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  • Women, Dissent, and Anti-Slavery in Britain and America, 1790–1865 ed. by Elizabeth J. Clapp, Julie Roy Jeffrey
  • Larisa S. Asaeli (bio)
Women, Dissent, and Anti-Slavery in Britain and America, 1790–1865 edited by Elizabeth J. Clapp and Julie Roy Jeffrey; pp. 224. Oxford: Oxford UP, 2011. $132.50 cloth.

While much solid scholarship has demonstrated the role Quaker women played in the abolition of slavery and the transatlantic slave trade, research on the roles of dissenting women has been less prolific. Elizabeth J. Clapp and Julie Roy Jeffrey fill that gap with this fine collection. Clapp and Jeffrey’s purpose is to demonstrate “how religious ideas, values, and practices [of dissenters] contributed to female anti-slavery campaigns” (2) [End Page 208] within Britain and America. The collection’s introduction, by Clapp, provides a concise overview of the history of the slave trade, slavery, and the Puritan and dissenting traditions. Here, Clapp argues that within dissenting religious groups, women in Britain and America could expand their roles to include activities such as benevolent reform work (16). It was these “church networks” that allowed religious women to promote anti-slavery and eventually participate in “the public arena” (17). The collection demonstrates how the dissenting traditions allowed women to participate in anti-slavery activism, what the gendered interpretations of religious values and practices were, and how these traditions gave women more (or less) space for activism. Essentially, this text argues that “for these women, their anti-slavery commitment was integral to their religious faith” (19).

David Turley’s chapter is a second introduction and provides a detailed overview of anti-slavery narratives and texts, focusing on the history of women in the movement. While Turley provides a solid overview of white women abolitionists and their textual productions, he includes only one short paragraph on black women’s texts, specifically mentioning Charlotte Forten and Francis Ellen Watkins Harper.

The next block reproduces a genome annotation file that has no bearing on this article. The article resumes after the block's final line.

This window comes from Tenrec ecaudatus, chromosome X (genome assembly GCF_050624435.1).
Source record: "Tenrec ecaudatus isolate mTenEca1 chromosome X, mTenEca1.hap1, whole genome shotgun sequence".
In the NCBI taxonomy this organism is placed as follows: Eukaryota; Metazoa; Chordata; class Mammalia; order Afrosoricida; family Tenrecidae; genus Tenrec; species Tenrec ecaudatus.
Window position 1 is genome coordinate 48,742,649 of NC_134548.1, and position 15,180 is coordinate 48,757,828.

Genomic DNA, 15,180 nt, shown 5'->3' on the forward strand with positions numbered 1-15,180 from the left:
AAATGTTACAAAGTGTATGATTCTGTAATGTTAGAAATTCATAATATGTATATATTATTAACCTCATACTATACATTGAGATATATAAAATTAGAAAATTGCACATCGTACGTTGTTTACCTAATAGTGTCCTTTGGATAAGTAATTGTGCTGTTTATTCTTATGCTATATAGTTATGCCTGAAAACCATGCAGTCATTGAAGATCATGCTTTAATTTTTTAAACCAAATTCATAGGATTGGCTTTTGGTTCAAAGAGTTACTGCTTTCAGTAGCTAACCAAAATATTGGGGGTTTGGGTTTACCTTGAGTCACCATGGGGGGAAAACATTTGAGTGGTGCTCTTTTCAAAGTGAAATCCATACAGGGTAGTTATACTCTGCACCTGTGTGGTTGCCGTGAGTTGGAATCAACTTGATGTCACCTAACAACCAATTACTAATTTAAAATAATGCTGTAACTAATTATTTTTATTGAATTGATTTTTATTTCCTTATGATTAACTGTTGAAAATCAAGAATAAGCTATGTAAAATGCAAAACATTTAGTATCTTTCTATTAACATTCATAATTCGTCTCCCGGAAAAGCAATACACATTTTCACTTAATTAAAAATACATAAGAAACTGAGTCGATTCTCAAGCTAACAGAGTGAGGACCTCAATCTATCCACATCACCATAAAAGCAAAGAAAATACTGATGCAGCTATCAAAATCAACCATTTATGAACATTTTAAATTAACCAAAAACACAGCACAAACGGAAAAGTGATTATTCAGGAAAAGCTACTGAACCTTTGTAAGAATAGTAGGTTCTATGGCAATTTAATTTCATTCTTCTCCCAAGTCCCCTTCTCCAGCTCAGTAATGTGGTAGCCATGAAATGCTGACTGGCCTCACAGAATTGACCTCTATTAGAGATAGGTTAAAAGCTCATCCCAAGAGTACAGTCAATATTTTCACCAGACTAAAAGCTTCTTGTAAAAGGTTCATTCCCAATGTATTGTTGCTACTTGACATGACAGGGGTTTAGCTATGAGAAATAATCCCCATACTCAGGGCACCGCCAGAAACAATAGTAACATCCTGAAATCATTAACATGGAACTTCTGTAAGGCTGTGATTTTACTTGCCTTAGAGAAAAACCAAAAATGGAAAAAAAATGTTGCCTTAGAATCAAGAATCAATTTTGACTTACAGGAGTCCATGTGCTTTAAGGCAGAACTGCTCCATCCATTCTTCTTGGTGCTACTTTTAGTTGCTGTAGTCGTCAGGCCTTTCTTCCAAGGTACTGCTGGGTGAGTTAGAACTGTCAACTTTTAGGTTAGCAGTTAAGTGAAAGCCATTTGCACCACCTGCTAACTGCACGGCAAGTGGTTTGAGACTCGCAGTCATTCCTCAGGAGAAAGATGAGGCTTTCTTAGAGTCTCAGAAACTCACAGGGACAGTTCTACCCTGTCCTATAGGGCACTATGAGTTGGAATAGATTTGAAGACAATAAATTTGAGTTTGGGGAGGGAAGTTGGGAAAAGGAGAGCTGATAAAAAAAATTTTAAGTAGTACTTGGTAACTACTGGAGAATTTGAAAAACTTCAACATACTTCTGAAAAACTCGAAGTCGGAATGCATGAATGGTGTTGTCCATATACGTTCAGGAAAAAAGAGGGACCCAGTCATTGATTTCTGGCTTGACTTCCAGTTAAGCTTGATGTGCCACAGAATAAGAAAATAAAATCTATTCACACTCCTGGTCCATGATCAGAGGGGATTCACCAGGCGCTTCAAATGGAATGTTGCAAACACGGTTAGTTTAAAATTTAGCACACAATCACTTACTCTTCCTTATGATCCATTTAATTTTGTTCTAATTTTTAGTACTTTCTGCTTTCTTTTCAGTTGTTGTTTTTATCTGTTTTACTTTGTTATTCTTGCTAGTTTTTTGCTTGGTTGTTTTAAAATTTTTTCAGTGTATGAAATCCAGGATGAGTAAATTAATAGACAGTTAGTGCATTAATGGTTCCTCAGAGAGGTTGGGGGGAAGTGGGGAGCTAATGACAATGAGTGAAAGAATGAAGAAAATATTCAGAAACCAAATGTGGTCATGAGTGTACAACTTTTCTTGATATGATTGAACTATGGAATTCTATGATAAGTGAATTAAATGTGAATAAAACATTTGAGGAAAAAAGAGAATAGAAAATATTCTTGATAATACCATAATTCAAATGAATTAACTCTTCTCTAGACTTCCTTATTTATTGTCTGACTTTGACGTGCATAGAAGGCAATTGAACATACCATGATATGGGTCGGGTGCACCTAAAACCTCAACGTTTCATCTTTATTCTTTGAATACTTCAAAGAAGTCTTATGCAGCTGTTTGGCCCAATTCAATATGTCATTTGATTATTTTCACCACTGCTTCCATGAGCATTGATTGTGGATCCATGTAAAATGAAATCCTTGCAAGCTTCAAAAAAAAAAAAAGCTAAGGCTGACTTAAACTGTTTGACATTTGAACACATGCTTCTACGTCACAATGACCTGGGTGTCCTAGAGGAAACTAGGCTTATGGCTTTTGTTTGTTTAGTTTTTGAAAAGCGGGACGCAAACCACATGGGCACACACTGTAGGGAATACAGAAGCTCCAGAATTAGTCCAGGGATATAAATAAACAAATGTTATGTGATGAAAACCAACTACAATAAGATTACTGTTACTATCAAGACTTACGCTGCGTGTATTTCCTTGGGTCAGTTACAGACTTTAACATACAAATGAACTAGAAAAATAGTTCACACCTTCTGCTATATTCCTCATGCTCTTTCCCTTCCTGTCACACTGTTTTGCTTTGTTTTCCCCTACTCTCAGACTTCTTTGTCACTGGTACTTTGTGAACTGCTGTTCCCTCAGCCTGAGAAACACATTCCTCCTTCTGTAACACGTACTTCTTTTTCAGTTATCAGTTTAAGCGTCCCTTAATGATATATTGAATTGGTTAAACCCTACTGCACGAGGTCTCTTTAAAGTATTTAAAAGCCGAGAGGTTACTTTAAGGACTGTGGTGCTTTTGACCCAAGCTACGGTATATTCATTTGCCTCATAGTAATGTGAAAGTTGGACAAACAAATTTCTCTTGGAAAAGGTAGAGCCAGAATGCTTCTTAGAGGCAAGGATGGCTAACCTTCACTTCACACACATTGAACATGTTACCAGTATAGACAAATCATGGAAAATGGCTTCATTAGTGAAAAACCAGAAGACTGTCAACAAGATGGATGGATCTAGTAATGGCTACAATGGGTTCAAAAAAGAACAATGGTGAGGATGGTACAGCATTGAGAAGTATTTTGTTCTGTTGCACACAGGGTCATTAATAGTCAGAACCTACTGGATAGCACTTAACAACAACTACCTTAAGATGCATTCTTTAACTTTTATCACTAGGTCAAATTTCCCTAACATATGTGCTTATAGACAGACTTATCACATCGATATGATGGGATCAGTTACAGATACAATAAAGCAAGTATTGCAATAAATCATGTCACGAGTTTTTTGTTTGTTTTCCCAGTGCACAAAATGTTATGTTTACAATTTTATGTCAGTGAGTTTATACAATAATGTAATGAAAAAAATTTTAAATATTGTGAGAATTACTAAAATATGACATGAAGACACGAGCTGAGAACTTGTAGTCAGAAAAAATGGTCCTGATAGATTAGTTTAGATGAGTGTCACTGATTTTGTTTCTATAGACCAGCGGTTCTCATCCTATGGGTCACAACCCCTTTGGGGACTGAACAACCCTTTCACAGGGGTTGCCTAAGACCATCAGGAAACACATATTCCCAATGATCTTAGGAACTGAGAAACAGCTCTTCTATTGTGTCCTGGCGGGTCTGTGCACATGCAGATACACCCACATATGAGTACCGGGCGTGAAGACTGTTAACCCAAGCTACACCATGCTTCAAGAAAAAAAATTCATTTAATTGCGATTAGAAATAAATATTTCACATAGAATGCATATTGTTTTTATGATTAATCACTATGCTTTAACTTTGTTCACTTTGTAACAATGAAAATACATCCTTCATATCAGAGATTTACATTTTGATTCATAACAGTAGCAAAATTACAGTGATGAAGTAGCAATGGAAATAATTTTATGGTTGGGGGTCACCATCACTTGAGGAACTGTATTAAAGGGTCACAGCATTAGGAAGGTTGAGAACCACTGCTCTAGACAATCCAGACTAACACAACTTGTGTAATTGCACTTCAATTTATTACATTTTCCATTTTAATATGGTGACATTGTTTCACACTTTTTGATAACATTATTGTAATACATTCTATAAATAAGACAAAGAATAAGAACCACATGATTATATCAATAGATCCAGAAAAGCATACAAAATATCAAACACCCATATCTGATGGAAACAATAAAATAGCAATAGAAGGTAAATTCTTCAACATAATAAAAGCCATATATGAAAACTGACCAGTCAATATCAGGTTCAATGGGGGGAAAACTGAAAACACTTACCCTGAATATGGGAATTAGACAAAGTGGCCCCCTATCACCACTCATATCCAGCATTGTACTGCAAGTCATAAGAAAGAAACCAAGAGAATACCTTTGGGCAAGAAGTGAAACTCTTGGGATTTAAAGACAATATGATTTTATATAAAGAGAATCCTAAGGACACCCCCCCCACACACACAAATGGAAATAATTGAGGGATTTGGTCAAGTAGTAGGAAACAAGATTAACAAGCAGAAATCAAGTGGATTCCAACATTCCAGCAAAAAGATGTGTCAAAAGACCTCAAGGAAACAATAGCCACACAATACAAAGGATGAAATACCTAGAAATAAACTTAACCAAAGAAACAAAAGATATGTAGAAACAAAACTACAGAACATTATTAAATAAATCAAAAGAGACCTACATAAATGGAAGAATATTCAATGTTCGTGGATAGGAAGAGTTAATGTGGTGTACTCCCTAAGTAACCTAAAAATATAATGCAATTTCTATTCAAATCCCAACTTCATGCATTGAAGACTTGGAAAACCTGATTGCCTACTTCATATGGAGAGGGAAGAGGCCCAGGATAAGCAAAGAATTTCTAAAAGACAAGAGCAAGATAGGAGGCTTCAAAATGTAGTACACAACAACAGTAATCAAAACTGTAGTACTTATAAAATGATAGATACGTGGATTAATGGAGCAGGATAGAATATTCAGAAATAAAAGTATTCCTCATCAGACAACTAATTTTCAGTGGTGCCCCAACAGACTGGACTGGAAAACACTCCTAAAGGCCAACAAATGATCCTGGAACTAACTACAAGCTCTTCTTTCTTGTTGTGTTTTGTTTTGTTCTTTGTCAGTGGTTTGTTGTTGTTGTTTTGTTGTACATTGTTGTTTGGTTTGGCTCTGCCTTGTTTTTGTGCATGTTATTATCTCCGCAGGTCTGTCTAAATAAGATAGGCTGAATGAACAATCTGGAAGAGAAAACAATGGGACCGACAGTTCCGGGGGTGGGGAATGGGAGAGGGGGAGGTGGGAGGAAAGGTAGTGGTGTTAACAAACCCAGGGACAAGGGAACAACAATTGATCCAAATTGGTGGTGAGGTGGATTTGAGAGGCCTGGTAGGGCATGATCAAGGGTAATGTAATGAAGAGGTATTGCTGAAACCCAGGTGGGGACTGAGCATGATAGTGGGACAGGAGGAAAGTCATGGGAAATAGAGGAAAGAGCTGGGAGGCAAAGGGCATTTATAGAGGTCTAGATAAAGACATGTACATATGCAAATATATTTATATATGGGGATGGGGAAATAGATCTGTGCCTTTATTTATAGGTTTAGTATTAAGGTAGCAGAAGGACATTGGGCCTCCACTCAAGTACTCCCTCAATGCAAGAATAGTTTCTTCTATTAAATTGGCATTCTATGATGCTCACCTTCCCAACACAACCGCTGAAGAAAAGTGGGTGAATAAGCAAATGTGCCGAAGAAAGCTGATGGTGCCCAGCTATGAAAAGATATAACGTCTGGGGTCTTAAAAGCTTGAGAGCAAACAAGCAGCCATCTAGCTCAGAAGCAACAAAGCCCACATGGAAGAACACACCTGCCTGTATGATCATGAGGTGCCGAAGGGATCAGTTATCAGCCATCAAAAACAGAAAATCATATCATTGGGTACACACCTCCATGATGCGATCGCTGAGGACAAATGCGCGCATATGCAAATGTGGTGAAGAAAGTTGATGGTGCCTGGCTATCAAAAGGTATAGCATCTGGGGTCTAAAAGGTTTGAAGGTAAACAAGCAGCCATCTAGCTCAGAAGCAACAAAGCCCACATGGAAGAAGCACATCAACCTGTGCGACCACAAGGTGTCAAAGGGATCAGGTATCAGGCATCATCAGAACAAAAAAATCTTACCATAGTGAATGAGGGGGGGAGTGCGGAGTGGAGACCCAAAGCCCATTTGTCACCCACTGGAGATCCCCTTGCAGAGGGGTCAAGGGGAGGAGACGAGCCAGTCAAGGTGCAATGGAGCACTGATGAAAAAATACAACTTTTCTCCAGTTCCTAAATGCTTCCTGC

Timothy Whelan’s chapter is the first of three fascinating and detailed individual recovery pieces. His focus is on Martha Gurney, a prominent British Baptist printer, “the only woman” of “approximately sixty-five printers and booksellers in London who printed or sold at least one work related to the slave-trade controversy in the 1780s and ’90s” (45). Gurney’s life shows that British women had diverse experiences in anti-slavery work and that Baptists in Britain played prominent roles in abolition. Gurney sprang to fame when she began selling William Fox’s pamphlets and eventually became part of the campaign to boycott slave-produced sugar, which led to the “final dissolution” of slavery in the British empire (65).

Alison Twells’s chapter also recovers the roles of specific British women, specifically Baptists and Congregationalists, whose parts in the anti-slavery movement “have received scant attention by historians” (68). Twells’s “essay explores the commitment to obeying God before man in the context of two local dissenting cultures in Britain”—those of the Rawson women, Congregationalists in urban northern England, and the Saffery and Whitaker women, Baptists in rural western England (69). In particular, Twells focuses on the manifestation of piety in these women’s writings that will “yield a deeper understanding of the contributions of evangelical nonconformist women” in the anti-slavery movement (70). The texts that Twells explores are family letters, which show the home or domestic space as not “simply a ‘private’ space but as intimately connected with chapel, missionary, and wider reform communities” (86).

Clare Midgley recovers the “dissenting voice” of Elizabeth Heyrick, whose pamphlet Immediate, Not Gradual Abolition (1824) was known for “radicalizing the transatlantic anti-slavery movement” (89). Her tract eventually influenced [End Page 209] American activists Angelina Grimké and William Lloyd Garrison. Heyrick herself was part of the group of dissenting women in Britain who were “less willing to conform to restrictive notions of female roles” and engaged in the “public sphere and political issues” through correspondence with other like-minded women, such as Anna Letitia Barbauld (93).

Carol Lasser’s chapter serves as a transatlantic bridge by providing a history of British and American women’s exchanges of ideas and goods. Specifically, Lasser examines how dissenting British women’s efforts to curtail the...


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